In a previous study of the terrorist attack on the Sri Lankan cricket entourage at Lahore in 2009 I was guided by several news reports and chats with a few players in marking the resolution and actions of the bus driver Mohammed Khalil, Tillakaratne Dilshan and Chris Broad during the initial ordeal and the resolute work of Lal Thamel in aiding the injured at the stadium and in hospital. Our thanks now to Rex for revealing Mahela’s firm leadership when moves were afoot to keep the two injured players Paranavithana and Samaraweera back in the air force hospital. Those who play together stick together….Michael Roberts
Rex Clementine, in The Island. 27 June 2020, where the title runs thus: “Paranavithana and Warnapura recall Lahore attack”
The terrorist attack on the Sri Lankan team bus in Lahore more than a decade ago changed the face of the sport and pushed Pakistan into cricketing isolation. Pakistan is one of Sri Lanka’s friendliest nations and the PCB – Pakistan Cricket Board – is SLC’s – Sri Lanka Cricket, strongest ally. The PCB has done some remarkable work over the years to resume cricket in the country. Tharanga Paranavithana and Malinda Warnapura in a recent live chat with The Papare.com recalled the memories of horrific scenes that day in the team bus.
Several Sri Lankan players and support staff were injured in the shootout. Thanks to the valiant efforts of Pakistan’s security forces their lives were saved but 12 security officials were killed in the shootout.
“It was my first tour and I had made my Test debut in the first game in Karachi. I was out for a golden duck on debut and then in the second innings I was run out. Then here we go to Lahore for the second game and I am under some sort of pressure to score runs. Third day we were heading for the game cracking some jokes and suddenly there was a noise. I looked out of the window and I couldn’t believe my eyes. Two guys were on the floor and shooting at the bus. One guy was running around and firing at us,” recalled Paranavithana.
“Suddenly someone in the bus shouted ‘go down’ ‘go down’. There was nowhere for me to go down as already a few guys were down. I looked back and Kumar (Sangakkara) shouted my shoulder is gone. Tilan (Samaraweera) then got hit. Some shrapnel hit my head then,” Paranavithana went onto say.
“Gaddafi Stadium is superb venue and historic place too. But it has a small entry point. So the driver of the bus has to reverse a few times before getting the bus in. the previous day we were actually joking that these guys had built such a fine ground but still couldn’t fix a proper gate. That day in one attempt the driver took the bus in. I have no idea how he managed to do it. Some luck maybe.”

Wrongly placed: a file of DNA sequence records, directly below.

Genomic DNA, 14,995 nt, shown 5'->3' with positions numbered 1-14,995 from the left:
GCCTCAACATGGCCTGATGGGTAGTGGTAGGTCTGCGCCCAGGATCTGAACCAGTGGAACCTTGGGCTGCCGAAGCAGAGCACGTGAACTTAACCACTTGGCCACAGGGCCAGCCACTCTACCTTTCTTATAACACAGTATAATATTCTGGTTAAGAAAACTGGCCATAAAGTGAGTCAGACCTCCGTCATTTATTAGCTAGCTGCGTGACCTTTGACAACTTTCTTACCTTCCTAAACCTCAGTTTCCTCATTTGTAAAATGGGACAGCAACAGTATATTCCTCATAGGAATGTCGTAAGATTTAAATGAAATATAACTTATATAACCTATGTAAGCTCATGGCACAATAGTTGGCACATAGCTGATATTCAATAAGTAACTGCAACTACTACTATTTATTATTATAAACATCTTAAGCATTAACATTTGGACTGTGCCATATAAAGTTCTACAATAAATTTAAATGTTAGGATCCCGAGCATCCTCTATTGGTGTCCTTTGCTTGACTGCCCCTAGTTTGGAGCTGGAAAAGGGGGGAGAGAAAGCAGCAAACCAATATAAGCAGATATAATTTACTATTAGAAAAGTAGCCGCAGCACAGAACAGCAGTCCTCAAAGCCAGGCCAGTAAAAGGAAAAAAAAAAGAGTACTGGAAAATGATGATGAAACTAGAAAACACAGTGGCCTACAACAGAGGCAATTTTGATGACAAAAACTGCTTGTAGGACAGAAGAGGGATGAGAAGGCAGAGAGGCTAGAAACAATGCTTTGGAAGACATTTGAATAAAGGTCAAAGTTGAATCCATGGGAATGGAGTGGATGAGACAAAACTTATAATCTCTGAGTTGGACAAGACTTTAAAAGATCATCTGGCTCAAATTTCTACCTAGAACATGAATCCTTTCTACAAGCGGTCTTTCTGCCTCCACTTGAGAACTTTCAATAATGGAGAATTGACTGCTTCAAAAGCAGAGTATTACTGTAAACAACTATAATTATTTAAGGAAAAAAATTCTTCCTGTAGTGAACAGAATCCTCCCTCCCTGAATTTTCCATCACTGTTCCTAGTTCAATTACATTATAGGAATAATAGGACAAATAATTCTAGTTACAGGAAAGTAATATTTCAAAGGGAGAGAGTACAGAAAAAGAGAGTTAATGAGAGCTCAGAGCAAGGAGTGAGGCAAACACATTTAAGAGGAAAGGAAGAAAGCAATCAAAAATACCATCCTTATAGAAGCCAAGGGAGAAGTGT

Warnapura, the nephew of first Test captain Bandula, was the senior player of the two openers having made his debut a couple of seasons back.
“When you are on a tour, this is the last thing that you expect. It was a bitter experience. Now we can laugh but at that point, we had no clue as to what to do. We opened our eyes only after the bus came to a halt. After we got into the dressing room, we watched television to realize how dangerous it was. We were like sitting ducks. Hats off to security forces of Pakistan who sacrificed their lives in protecting us. Throughout the series they were with us and our thoughts and prayers are with them always,” Warnapura explained.
“We had to take Tilan and Para for medical treatment but we didn’t want to get onto the road again. Then we were airlifted to an Air Force base. The dressing room was like an operation theatre treating all the players who were injured. Some players wanted to go back to hotel. Some didn’t want to. The management handled things well. We were at an Air Force camp until a special flight came over to take us home. Even a few years after the incident, if we were driving and if we heard the noise of a siren, players used to stop their vehicles and wait for some time. It was such a nasty experience.”
While the players were waiting at the Air Force base until they were flown back home, Samaraweera and Paranavithana were taken to a hospital as their injuries were serious.
“Tilan was unconscious. The bullet that hit me on the chest had pierced a bone so that wasn’t too bad. There were other patients around us but they were motionless. There were about ten of them. Later I realized that they were dead bodies. Lal Thamel, one of our support staff then took us to the operation theatre. Doctors wanted the two of us to stay in Lahore and let the rest of the team go back home as it wasn’t safe for the two of us to fly. But Mahela as captain, you know he is someone who takes great decisions, he insisted that he wasn’t flying back home without the two of us,” Paranavithana concluded.
Michael Roberts: “Cricket under Siege,” in Roberts, Incursions & Excursions in and around Sri Lanka Cricket (Colombo, Vijitha Yapa Publications, 2011). Also presented as “Lahore, 3 March 2009: When Terror Hit World Cricket,” 30 October 2017 , in https://www.colombotelegraph.com/index.php/lahore-3-march-2009-when-terror-hit-world-cricket/